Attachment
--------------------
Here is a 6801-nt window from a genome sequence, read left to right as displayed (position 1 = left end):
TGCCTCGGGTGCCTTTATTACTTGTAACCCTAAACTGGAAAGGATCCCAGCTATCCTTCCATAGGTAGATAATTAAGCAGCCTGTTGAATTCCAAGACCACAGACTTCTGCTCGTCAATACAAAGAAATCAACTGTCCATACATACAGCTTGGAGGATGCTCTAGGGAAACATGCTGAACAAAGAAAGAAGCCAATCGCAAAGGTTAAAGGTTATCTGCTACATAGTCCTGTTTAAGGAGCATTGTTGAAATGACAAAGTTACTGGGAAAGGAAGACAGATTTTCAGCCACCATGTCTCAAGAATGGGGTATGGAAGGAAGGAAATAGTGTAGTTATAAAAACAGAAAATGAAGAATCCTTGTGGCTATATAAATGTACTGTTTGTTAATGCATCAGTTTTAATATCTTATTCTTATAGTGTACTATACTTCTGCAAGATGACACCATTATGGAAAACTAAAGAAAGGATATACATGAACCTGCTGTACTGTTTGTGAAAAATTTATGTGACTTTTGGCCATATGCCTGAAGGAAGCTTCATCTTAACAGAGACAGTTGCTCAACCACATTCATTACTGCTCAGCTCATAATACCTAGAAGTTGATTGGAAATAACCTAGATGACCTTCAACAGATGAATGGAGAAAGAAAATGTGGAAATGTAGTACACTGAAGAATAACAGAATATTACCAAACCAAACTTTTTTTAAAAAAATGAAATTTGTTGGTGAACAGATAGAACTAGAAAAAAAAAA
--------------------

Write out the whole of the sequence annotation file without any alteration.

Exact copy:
Here is a 6801-nt window from a genome sequence, read left to right as displayed (position 1 = left end):
TGCCTCGGGTGCCTTTATTACTTGTAACCCTAAACTGGAAAGGATCCCAGCTATCCTTCCATAGGTAGATAATTAAGCAGCCTGTTGAATTCCAAGACCACAGACTTCTGCTCGTCAATACAAAGAAATCAACTGTCCATACATACAGCTTGGAGGATGCTCTAGGGAAACATGCTGAACAAAGAAAGAAGCCAATCGCAAAGGTTAAAGGTTATCTGCTACATAGTCCTGTTTAAGGAGCATTGTTGAAATGACAAAGTTACTGGGAAAGGAAGACAGATTTTCAGCCACCATGTCTCAAGAATGGGGTATGGAAGGAAGGAAATAGTGTAGTTATAAAAACAGAAAATGAAGAATCCTTGTGGCTATATAAATGTACTGTTTGTTAATGCATCAGTTTTAATATCTTATTCTTATAGTGTACTATACTTCTGCAAGATGACACCATTATGGAAAACTAAAGAAAGGATATACATGAACCTGCTGTACTGTTTGTGAAAAATTTATGTGACTTTTGGCCATATGCCTGAAGGAAGCTTCATCTTAACAGAGACAGTTGCTCAACCACATTCATTACTGCTCAGCTCATAATACCTAGAAGTTGATTGGAAATAACCTAGATGACCTTCAACAGATGAATGGAGAAAGAAAATGTGGAAATGTAGTACACTGAAGAATAACAGAATATTACCAAACCAAACTTTTTTTAAAAAAATGAAATTTGTTGGTGAACAGATAGAACTAGAAAAAAAAAA